Finishing my GCSEs and about to embark on a three-month summer holiday, I found a position as a volunteer shop assistant in a local charity shop. This gave me something to do as well as some valuable work experience.
I got to choose when I worked and for how long, taking on the role of cashier but also rotating and organising new stock. It was great to have something to put on my CV, when applying for part-time jobs later on, that wasn’t about my academic achievements.
In my final year of sixth form, I volunteered again, taking on the role of volunteer teaching assistant. This involved giving up one to two hours each week to help a year seven maths class. Working with young people is extra rewarding, and giving that little bit of help to someone who would’ve struggled without it creates a wonderful feeling.
As a young person working alongside other young people, I find that you are often seen as more approachable, creating an accessible branch between student and teacher. I remember being in that same position, afraid to admit I didn’t understand something. So to spend a whole hour hopping between tables and helping others understand pie charts, fractions, and sequences quickly became the thing I most looked forward to each week. I was definitely sad to leave at the end of the school year.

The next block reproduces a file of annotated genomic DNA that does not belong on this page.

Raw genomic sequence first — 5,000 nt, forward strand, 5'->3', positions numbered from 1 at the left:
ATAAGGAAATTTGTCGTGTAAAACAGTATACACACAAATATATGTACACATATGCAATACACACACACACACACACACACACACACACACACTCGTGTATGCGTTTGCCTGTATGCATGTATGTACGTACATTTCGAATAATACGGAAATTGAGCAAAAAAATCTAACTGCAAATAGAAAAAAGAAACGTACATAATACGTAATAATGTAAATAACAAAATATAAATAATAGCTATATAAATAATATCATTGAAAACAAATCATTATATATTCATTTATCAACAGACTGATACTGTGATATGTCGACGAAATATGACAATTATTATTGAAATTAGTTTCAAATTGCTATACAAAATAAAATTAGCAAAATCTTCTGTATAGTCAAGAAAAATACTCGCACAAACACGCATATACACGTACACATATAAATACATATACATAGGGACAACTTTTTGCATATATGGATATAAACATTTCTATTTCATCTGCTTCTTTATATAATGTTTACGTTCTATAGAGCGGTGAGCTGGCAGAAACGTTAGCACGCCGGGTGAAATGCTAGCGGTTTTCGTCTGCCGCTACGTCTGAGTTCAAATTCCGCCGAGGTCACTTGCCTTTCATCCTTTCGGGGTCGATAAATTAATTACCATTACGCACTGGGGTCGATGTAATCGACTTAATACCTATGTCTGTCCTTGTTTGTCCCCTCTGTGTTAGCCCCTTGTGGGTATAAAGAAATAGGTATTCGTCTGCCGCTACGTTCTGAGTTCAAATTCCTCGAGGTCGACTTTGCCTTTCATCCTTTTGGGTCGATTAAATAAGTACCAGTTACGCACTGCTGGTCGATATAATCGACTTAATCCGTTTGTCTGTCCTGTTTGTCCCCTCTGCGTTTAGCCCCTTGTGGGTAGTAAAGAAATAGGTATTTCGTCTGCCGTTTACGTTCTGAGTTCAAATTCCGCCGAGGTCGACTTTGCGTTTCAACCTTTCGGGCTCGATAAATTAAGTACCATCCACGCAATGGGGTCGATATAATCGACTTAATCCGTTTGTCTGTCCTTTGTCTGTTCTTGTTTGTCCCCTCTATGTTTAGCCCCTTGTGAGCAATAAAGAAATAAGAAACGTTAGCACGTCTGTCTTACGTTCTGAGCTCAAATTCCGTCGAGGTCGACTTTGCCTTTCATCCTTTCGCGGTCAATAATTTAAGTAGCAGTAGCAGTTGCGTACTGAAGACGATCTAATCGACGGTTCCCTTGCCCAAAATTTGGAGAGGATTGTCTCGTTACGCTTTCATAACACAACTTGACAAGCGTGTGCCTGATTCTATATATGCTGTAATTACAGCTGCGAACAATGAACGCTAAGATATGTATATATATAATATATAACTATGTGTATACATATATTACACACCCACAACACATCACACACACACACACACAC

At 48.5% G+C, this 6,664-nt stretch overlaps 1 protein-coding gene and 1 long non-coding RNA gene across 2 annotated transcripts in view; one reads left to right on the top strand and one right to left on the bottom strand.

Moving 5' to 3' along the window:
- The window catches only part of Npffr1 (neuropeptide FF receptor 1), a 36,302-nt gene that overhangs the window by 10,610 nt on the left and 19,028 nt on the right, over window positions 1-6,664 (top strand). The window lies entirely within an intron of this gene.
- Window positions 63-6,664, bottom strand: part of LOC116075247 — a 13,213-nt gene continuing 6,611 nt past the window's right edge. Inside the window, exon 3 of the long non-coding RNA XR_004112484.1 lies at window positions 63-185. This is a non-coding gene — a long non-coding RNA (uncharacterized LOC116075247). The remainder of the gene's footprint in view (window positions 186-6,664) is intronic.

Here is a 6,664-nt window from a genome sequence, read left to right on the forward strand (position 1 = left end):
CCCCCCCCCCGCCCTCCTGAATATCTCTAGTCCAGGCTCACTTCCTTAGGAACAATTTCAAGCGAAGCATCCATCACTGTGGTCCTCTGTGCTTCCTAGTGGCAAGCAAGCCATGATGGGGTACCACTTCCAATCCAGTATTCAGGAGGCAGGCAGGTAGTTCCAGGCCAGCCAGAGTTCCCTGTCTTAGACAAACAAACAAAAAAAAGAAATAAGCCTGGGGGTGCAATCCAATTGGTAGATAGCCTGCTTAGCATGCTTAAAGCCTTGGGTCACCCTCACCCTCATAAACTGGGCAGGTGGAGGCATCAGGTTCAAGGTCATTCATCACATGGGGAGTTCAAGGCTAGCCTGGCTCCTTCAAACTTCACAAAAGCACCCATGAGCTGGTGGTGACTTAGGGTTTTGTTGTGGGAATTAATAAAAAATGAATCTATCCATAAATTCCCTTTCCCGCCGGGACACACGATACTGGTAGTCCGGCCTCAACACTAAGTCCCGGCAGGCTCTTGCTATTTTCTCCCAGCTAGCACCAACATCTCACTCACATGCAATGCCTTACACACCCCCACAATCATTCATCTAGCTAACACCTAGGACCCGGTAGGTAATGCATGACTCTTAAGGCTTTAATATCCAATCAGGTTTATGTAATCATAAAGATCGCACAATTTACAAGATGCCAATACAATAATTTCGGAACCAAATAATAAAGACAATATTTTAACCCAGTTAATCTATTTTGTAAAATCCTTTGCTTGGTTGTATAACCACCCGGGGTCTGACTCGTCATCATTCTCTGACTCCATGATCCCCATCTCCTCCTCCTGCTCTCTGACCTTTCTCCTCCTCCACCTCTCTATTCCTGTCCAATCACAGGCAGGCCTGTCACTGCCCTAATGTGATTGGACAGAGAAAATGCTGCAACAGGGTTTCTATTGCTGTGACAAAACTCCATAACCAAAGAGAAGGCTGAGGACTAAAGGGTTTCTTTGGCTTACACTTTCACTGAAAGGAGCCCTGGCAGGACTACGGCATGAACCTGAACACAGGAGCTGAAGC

Talking to a friend, and fellow volunteer, I asked how she’d found her time volunteering as a boxing coach. It was fascinating to hear her discuss what she’d learnt about herself and her community. She told me she was inspired by the experience, and that was certainly something I could relate to having found my time in the classroom so rewarding.
Coming to university, I wondered how I could carry on volunteering. I could have taken on another role as a charity shop volunteer, but instead I turned to my university. After some searching, and attending my society fair during Freshers’ Week, I found a society called MAD. MAD stands for Making A Difference, and is a society that places emphasis on the importance of volunteering within the community. As a group we volunteer at cat and dog shelters, care homes, hospitals, and help keep the university garden tidy.
Mixing with others who find joy in volunteering has been a wonderful experience. Not everyone has volunteered before, but some have been doing it for years. It is always fascinating to hear others’ stories and bond with those who have similar passions.
If you’re looking for something to do (that isn’t watching Netflix), volunteer. Just go for it. Be a course representative, a charity fundraising event helper, or get involved with your university Nightline service. It is incredibly rewarding, and you never know who you might get to meet.